The best wireless headphones sound great, can shield you from annoying noises, are comfortable enough to wear for hours, offer intuitive controls so you can take full advantage of their wirelessness, and can easily slide into your backpack or computer bag. We split our testing into five different metrics, one to satisfy each of the ideal qualities listed above.
Sound quality is arguably the most important aspect of wireless headphones. Sound quality is inherently subjective, but we standardized our testing criteria as much as possible. After testing multiple different audio products, and having many different people listen to said audio products, we've found that clarity and powerful bass are the two main things that tend to make people say, "Hey, this sounds really good!" Therefore in our testing we listened to acoustic tracks and talk radio to ascertain clarity, and then added in bass heavy music to judge both the power of the bass and whether or not the clarity was maintained with more complicated and rounded melodies. All of this was done in a side-by-side manner, putting one pair of headphones on right after the other.
The main reason to opt for headphones over earbuds is the fact that they can take a noisy cafe and transform it into a quiet workspace. Our testing for noise isolation involved subjective real world tests like wearing all the headphones in the office and taking them to local cafes (try rocking up to your local cafe with 10 pairs of headphones and see the kinds of looks you get) and noting how much each was able to block out the ambient noise. We then did a more controlled test with a fan that created exactly 70 decibels of noise and tried each pair on one right after the the other, judging how much of the fan noise each one blocked out. All of these tests were conducted both with music playing and without, and for models that offer active noise cancellation we turned that feature on.
Comfort is again subjective and and can be very different for different individuals. That why we had everyone in the office wear each pair of headphones for at least a day and take notes on how they felt. Spoiler: if you have small ears most headphones feel pretty comfortable, but if you have larger ears you may have to be a bit more picky.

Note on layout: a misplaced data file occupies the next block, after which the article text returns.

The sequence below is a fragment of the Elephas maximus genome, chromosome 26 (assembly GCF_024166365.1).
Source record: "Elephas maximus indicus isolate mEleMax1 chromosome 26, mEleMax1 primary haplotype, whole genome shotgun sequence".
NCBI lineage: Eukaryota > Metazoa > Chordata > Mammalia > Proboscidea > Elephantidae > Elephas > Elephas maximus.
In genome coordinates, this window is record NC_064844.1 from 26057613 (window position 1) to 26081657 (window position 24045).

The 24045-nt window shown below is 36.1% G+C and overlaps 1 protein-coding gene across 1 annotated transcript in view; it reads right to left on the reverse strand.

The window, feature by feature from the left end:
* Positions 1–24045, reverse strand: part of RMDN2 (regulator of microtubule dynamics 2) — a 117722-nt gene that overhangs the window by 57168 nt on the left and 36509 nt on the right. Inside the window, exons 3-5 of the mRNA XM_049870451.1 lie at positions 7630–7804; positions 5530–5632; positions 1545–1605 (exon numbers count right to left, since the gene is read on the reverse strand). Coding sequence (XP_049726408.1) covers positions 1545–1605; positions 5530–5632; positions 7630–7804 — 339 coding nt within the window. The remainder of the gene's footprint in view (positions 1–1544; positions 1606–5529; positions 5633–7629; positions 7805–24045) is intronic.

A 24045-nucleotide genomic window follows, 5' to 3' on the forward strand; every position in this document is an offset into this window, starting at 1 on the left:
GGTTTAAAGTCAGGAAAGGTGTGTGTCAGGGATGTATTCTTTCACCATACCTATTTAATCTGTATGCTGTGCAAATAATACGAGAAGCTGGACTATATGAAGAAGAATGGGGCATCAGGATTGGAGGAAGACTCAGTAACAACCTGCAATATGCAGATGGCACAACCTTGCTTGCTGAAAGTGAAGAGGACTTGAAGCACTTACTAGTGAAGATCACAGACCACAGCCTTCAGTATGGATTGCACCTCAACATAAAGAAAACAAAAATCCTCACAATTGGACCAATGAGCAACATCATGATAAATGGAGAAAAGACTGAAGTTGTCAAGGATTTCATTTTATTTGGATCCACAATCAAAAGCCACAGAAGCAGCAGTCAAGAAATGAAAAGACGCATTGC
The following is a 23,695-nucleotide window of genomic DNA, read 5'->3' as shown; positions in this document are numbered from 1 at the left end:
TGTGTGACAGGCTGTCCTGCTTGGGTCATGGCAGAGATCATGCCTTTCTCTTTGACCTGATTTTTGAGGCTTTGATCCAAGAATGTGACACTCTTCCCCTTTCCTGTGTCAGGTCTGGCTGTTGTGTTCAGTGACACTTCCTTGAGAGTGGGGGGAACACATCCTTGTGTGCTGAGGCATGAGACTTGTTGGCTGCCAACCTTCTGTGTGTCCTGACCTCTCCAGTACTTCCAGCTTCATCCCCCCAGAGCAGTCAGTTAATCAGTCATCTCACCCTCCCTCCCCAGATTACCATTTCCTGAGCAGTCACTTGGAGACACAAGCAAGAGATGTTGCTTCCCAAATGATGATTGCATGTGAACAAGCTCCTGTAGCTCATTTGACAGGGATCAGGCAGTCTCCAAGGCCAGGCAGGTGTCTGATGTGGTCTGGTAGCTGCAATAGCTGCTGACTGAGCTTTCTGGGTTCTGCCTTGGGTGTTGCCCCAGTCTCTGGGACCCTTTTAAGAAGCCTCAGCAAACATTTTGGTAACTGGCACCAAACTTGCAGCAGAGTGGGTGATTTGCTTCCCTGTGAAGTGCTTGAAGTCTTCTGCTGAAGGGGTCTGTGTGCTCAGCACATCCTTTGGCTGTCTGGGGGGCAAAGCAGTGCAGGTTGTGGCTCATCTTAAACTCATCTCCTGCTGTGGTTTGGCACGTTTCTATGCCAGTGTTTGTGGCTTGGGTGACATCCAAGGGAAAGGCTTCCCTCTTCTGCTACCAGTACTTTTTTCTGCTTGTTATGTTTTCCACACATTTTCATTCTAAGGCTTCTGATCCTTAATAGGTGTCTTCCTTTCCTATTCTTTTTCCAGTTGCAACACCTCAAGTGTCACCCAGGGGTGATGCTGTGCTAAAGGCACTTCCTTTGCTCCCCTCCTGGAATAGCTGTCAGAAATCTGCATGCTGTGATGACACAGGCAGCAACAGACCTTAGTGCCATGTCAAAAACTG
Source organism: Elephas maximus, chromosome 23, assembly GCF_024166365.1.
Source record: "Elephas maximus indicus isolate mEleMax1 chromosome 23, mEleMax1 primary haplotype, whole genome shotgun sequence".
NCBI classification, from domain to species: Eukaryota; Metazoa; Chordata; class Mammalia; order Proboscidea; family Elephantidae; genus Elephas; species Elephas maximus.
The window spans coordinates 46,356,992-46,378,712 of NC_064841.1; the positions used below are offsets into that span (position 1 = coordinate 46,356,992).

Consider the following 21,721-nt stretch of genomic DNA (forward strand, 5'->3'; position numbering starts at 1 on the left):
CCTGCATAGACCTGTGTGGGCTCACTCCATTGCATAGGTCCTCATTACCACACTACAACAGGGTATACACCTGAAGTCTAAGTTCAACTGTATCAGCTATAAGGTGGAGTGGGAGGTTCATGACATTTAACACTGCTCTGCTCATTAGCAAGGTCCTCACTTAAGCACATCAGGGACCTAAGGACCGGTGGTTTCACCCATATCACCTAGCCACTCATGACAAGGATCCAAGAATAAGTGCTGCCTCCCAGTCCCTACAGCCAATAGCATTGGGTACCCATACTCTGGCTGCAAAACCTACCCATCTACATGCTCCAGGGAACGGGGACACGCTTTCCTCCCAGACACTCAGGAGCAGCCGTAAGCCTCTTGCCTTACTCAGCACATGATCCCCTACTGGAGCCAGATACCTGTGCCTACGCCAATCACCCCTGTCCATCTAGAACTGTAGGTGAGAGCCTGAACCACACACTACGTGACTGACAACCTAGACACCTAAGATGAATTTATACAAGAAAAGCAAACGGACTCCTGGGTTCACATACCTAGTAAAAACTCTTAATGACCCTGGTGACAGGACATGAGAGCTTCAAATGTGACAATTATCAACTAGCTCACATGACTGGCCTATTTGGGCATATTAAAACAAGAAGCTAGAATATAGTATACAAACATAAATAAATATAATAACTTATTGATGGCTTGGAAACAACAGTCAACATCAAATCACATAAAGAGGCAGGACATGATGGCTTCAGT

Almost all wireless headphones offer some sort of on-headphone controls so you can still adjust your music without having to whip your phone out. Here again we had multiple different people use each pair of headphones to adjust volume, skip tracks, play and pause music, and turn noise cancellation on and off (where applicable). Each of these people took notes on what they did and didn't like for each interface, and we turned those notes into number scores. We also had everyone pair all the headphones with their phones, but there wasn't any differentiation in terms of pairing difficulty, so we left that out of our final scores.
Sometimes it's the little things that matter, like not having to deal with headphone cables, or having a nice carrying case so you don't have to worry about stuffing your fancy headphones into your bag. We assessed the portability of our headphones by weighing them, measuring how small they could fold up, and having our in-house mechanical engineers assess the quality of any included carrying cases.